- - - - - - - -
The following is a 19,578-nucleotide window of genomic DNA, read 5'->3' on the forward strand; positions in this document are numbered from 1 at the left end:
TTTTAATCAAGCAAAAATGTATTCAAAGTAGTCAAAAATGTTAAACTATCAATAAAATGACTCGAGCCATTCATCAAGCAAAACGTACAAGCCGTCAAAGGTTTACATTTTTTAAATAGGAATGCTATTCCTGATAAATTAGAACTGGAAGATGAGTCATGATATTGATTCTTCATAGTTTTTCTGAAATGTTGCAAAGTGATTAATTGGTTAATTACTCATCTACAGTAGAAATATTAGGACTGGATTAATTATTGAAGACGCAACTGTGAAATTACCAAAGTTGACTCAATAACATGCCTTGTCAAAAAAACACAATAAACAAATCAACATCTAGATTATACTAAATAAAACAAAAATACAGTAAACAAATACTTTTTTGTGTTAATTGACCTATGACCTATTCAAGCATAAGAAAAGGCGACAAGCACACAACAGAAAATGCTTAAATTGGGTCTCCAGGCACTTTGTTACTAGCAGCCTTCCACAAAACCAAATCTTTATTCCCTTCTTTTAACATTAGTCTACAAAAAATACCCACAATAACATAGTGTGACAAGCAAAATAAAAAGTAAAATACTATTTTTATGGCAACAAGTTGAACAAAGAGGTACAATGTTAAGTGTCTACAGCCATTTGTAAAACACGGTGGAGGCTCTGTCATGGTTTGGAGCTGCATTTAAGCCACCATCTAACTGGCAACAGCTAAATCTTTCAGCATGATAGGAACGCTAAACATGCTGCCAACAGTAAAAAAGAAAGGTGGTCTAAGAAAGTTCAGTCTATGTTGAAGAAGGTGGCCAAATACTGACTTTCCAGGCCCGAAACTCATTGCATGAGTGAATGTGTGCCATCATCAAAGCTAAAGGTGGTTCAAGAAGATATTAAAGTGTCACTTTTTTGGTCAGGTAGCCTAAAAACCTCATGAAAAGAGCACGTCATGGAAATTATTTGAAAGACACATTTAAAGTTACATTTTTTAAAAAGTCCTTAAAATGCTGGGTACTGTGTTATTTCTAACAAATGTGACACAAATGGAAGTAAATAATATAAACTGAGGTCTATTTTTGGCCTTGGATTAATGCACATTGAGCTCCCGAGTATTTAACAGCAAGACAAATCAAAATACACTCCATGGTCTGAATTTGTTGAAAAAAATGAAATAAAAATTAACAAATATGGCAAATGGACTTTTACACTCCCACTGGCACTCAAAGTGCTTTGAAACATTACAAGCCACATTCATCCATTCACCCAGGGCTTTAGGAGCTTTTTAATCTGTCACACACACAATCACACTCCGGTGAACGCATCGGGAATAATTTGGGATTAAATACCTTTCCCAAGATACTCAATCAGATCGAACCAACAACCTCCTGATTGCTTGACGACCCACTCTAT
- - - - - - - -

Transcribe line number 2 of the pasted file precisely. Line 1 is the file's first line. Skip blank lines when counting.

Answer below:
TTTTAATCAAGCAAAAATGTATTCAAAGTAGTCAAAAATGTTAAACTATCAATAAAATGACTCGAGCCATTCATCAAGCAAAACGTACAAGCCGTCAAAGGTTTACATTTTTTAAATAGGAATGCTATTCCTGATAAATTAGAACTGGAAGATGAGTCATGATATTGATTCTTCATAGTTTTTCTGAAATGTTGCAAAGTGATTAATTGGTTAATTACTCATCTACAGTAGAAATATTAGGACTGGATTAATTATTGAAGACGCAACTGTGAAATTACCAAAGTTGACTCAATAACATGCCTTGTCAAAAAAACACAATAAACAAATCAACATCTAGATTATACTAAATAAAACAAAAATACAGTAAACAAATACTTTTTTGTGTTAATTGACCTATGACCTATTCAAGCATAAGAAAAGGCGACAAGCACACAACAGAAAATGCTTAAATTGGGTCTCCAGGCACTTTGTTACTAGCAGCCTTCCACAAAACCAAATCTTTATTCCCTTCTTTTAACATTAGTCTACAAAAAATACCCACAATAACATAGTGTGACAAGCAAAATAAAAAGTAAAATACTATTTTTATGGCAACAAGTTGAACAAAGAGGTACAATGTTAAGTGTCTACAGCCATTTGTAAAACACGGTGGAGGCTCTGTCATGGTTTGGAGCTGCATTTAAGCCACCATCTAACTGGCAACAGCTAAATCTTTCAGCATGATAGGAACGCTAAACATGCTGCCAACAGTAAAAAAGAAAGGTGGTCTAAGAAAGTTCAGTCTATGTTGAAGAAGGTGGCCAAATACTGACTTTCCAGGCCCGAAACTCATTGCATGAGTGAATGTGTGCCATCATCAAAGCTAAAGGTGGTTCAAGAAGATATTAAAGTGTCACTTTTTTGGTCAGGTAGCCTAAAAACCTCATGAAAAGAGCACGTCATGGAAATTATTTGAAAGACACATTTAAAGTTACATTTTTTAAAAAGTCCTTAAAATGCTGGGTACTGTGTTATTTCTAACAAATGTGACACAAATGGAAGTAAATAATATAAACTGAGGTCTATTTTTGGCCTTGGATTAATGCACATTGAGCTCCCGAGTATTTAACAGCAAGACAAATCAAAATACACTCCATGGTCTGAATTTGTTGAAAAAAATGAAATAAAAATTAACAAATATGGCAAATGGACTTTTACACTCCCACTGGCACTCAAAGTGCTTTGAAACATTACAAGCCACATTCATCCATTCACCCAGGGCTTTAGGAGCTTTTTAATCTGTCACACACACAATCACACTCCGGTGAACGCATCGGGAATAATTTGGGATTAAATACCTTTCCCAAGATACTCAATCAGATCGAACCAACAACCTCCTGATTGCTTGACGACCCACTCTAT